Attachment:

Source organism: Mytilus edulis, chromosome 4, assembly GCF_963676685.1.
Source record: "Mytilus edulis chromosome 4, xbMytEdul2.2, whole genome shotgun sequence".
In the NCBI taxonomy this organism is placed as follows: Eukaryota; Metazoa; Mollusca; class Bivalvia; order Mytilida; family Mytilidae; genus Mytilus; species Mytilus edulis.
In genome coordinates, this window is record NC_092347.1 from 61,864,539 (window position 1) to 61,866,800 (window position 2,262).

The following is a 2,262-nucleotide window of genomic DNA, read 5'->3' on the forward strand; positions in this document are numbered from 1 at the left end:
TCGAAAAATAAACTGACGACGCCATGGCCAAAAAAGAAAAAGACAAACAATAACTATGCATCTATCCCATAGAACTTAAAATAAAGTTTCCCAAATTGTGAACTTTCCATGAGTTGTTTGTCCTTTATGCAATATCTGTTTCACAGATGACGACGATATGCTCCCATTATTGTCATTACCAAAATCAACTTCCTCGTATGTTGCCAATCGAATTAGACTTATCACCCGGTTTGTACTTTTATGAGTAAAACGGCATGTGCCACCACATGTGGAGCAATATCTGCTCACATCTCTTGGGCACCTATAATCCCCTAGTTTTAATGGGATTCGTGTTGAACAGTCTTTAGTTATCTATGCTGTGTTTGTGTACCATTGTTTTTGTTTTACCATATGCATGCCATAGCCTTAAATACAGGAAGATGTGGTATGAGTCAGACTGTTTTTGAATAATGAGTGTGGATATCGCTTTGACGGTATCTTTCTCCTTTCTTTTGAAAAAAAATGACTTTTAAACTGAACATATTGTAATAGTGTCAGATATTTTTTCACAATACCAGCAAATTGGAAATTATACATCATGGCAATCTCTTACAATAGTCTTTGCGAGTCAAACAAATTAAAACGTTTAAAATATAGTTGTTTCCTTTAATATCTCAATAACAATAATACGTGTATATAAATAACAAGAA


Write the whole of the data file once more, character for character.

Source organism: Mytilus edulis, chromosome 4, assembly GCF_963676685.1.
Source record: "Mytilus edulis chromosome 4, xbMytEdul2.2, whole genome shotgun sequence".
In the NCBI taxonomy this organism is placed as follows: Eukaryota; Metazoa; Mollusca; class Bivalvia; order Mytilida; family Mytilidae; genus Mytilus; species Mytilus edulis.
In genome coordinates, this window is record NC_092347.1 from 61,864,539 (window position 1) to 61,866,800 (window position 2,262).

The following is a 2,262-nucleotide window of genomic DNA, read 5'->3' on the forward strand; positions in this document are numbered from 1 at the left end:
TCGAAAAATAAACTGACGACGCCATGGCCAAAAAAGAAAAAGACAAACAATAACTATGCATCTATCCCATAGAACTTAAAATAAAGTTTCCCAAATTGTGAACTTTCCATGAGTTGTTTGTCCTTTATGCAATATCTGTTTCACAGATGACGACGATATGCTCCCATTATTGTCATTACCAAAATCAACTTCCTCGTATGTTGCCAATCGAATTAGACTTATCACCCGGTTTGTACTTTTATGAGTAAAACGGCATGTGCCACCACATGTGGAGCAATATCTGCTCACATCTCTTGGGCACCTATAATCCCCTAGTTTTAATGGGATTCGTGTTGAACAGTCTTTAGTTATCTATGCTGTGTTTGTGTACCATTGTTTTTGTTTTACCATATGCATGCCATAGCCTTAAATACAGGAAGATGTGGTATGAGTCAGACTGTTTTTGAATAATGAGTGTGGATATCGCTTTGACGGTATCTTTCTCCTTTCTTTTGAAAAAAAATGACTTTTAAACTGAACATATTGTAATAGTGTCAGATATTTTTTCACAATACCAGCAAATTGGAAATTATACATCATGGCAATCTCTTACAATAGTCTTTGCGAGTCAAACAAATTAAAACGTTTAAAATATAGTTGTTTCCTTTAATATCTCAATAACAATAATACGTGTATATAAATAACAAGAA